PARIS — L’Oréal’s largest single shareholder, Liliane Bettencourt, lashed out at her daughter and at a judge after her house in Neuilly-sur-Seine, France, was searched Wednesday as the scandal that is gripping all of France continues to dominate the headlines.
“I am outraged and shocked, hurt and sad to see my private life strewn out and violated again,” said the 87-year-old daughter of L’Oréal’s founder in a handwritten statement issued by her spokeswoman Wednesday evening. “The financial brigade asked me this morning by telephone if I accepted a search of my home at the request of [Judge Isabelle] Prévost-Desprez. Having absolutely nothing to hide, I obviously accepted. I am therefore horribly shocked to learn the locks of my cabinets had been forced and the rooms of my employees searched.
“I do not understand that I could be treated like this — if I believe what I read, I am supposed to be a victim,” continued Bettencourt. “The way my daughter is unrelenting and the judge behaves proves that they consider me vigorous enough to suffer their humiliations and attacks. I wanted therefore to express publicly my indignation.”
The search is the latest in a series related to the ongoing Bettencourt affair, which began when Bettencourt’s daughter, Françoise Bettencourt Meyers, started legal proceedings against François-Marie Banier in December 2007. She alleges Banier exploited the weakness of Bettencourt, who had given him assets valued at almost 1 billion euros, or $1.28 billion at current exchange. He denies any wrongdoing.
The ever-evolving case has had far-flung impacts, sending shock waves through even the highest echelons of the French government. On Saturday, it was revealed that Bettencourt had cut Banier out of her will in mid-July. It was estimated he had stood to inherit about 1.25 billion euros, or $1.6 billion, as her sole legatee.
On Wednesday, police searched Bettencourt’s house for scraps of paper with words that had allegedly been used by Banier and her financial adviser, Patrice de Maistre, to increase their influence over her, reported Le Monde newspaper’s Thursday edition. It said according to the testimony of a former maid, Dominique Gaspard, the typed-on papers allegedly had been put in Bettencourt’s bathroom and lounge, among other familiar places such as in handbags and pockets. Sometimes the papers contained longer phrases that Bettencourt was meant to memorize before certain important meetings, according to Gaspard. Le Monde said Wednesday that Gaspard told police where in Bettencourt’s house she had hid the papers.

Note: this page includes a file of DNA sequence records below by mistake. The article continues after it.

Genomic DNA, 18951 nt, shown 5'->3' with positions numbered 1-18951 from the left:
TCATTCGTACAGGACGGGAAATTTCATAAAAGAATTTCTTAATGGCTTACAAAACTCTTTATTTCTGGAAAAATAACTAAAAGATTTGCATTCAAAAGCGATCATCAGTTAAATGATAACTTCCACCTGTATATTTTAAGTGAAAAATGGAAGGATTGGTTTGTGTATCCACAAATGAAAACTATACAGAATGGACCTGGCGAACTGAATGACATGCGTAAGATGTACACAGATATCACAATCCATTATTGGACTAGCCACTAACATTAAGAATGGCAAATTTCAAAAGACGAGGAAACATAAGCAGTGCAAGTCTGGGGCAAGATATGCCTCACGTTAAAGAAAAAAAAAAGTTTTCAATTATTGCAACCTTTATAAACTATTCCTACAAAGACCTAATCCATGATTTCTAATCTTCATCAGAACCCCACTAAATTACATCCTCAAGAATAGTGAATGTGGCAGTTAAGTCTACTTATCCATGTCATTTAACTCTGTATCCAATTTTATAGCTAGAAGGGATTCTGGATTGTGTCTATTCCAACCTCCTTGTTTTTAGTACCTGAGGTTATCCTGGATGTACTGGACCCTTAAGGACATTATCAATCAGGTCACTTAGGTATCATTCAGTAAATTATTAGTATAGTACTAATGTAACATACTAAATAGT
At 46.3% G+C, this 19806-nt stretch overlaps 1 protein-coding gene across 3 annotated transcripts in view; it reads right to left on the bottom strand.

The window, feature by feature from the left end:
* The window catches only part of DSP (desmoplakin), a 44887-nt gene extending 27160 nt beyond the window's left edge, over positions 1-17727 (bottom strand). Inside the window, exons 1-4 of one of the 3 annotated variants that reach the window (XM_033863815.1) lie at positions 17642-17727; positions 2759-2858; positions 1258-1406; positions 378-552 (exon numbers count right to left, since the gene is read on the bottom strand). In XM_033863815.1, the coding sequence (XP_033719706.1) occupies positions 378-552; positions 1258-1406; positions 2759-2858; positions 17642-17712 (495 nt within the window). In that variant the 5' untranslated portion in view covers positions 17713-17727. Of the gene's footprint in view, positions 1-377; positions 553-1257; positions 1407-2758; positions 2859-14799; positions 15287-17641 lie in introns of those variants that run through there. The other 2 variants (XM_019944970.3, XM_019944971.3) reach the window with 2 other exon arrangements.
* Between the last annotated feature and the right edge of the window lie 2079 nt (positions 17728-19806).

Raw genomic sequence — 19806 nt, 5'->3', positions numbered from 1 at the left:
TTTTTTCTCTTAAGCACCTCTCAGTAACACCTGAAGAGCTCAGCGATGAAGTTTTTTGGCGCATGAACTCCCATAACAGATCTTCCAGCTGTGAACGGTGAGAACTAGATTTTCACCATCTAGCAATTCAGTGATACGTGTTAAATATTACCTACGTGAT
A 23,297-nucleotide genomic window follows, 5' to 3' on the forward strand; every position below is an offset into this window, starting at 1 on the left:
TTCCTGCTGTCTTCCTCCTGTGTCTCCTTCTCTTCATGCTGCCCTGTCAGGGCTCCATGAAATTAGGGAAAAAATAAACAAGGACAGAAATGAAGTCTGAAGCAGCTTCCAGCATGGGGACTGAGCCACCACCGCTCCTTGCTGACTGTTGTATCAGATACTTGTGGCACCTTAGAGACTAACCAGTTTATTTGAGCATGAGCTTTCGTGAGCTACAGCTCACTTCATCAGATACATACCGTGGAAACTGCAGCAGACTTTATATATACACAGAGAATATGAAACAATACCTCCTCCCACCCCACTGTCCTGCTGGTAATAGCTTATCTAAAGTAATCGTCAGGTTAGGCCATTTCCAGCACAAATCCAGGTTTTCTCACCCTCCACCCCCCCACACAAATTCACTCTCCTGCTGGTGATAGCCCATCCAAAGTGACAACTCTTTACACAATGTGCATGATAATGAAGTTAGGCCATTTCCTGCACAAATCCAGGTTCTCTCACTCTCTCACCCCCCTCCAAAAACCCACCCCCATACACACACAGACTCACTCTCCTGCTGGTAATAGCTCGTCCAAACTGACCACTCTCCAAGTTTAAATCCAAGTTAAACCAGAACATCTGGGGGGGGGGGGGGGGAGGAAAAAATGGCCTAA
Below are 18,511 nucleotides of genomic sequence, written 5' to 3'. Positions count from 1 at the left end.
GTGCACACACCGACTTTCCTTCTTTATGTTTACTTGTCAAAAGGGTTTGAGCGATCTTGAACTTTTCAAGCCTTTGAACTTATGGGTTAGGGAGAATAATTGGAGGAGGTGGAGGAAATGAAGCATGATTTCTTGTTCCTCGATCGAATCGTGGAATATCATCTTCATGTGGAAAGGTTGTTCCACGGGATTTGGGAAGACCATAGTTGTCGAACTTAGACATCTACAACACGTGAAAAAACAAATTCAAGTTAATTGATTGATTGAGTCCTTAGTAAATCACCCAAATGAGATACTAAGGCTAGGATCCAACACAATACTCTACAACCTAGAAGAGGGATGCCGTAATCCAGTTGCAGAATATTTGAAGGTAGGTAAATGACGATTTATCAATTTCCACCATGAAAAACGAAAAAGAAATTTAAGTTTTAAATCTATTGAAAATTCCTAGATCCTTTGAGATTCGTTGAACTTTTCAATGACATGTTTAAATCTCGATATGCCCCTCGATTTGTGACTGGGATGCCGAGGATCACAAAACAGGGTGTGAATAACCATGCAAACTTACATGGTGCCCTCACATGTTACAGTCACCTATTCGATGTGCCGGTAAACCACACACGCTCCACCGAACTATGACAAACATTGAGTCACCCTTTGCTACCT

Claire Thibout, who had worked as an accountant for the Bettencourts, also had told Prévost-Desprez about the papers and the role Banier and de Maistre played in writing them, said Le Monde’s story.
The police were looking, as well, to verify that certain works of art wouldn’t leave Bettencourt’s house and be put into Banier’s home, according to the report.
Prévost-Desprez, of the criminal court of Nanterre, France, on July 1 demanded that supplementary information be gathered before a trial date is set in the Bettencourt Meyers-Banier case. A few weeks prior, French police received more than 20 hours of secretly recorded discussions from May 2009 to May 2010 between Bettencourt and her advisers, among others. Bettencourt Meyers was given the clandestine recordings made by her mother’s former butler that cover subjects such as tax evasion and havens, then turned them over to authorities. The tapes set off inquiries into claims of illegal campaign funding for French President Nicolas Sarkozy in 2007, and have become a major political headache for the beleaguered Sarkozy, whose disapproval ratings have shot up in recent months to the point where the majority of French voters don’t want him to seek reelection in 2012.
On Aug. 17, the appellate court of Versailles, France, heard the opposition to that demand made by Bettencourt’s lawyer, Georges Kiejman. A decision regarding the appeal is to be handed down Sept. 14.
“I am shocked but not surprised, knowing the way Mrs. Prévost-Desprez functions [and] whose bias I have already denounced,” said Kiejman, according to Agence France-Presse newswire. “I wonder how the court will react to this search.”
Kiejman described it as unbelievably brutal and explained he is thinking of ways to have it punished, said the AFP.
Kiejman could not be reached for further comment.
Also on Wednesday, Paris Match magazine’s Web site reported the Banque de France had made an inquiry after it noted suspicious activity in one of Bettencourt’s accounts.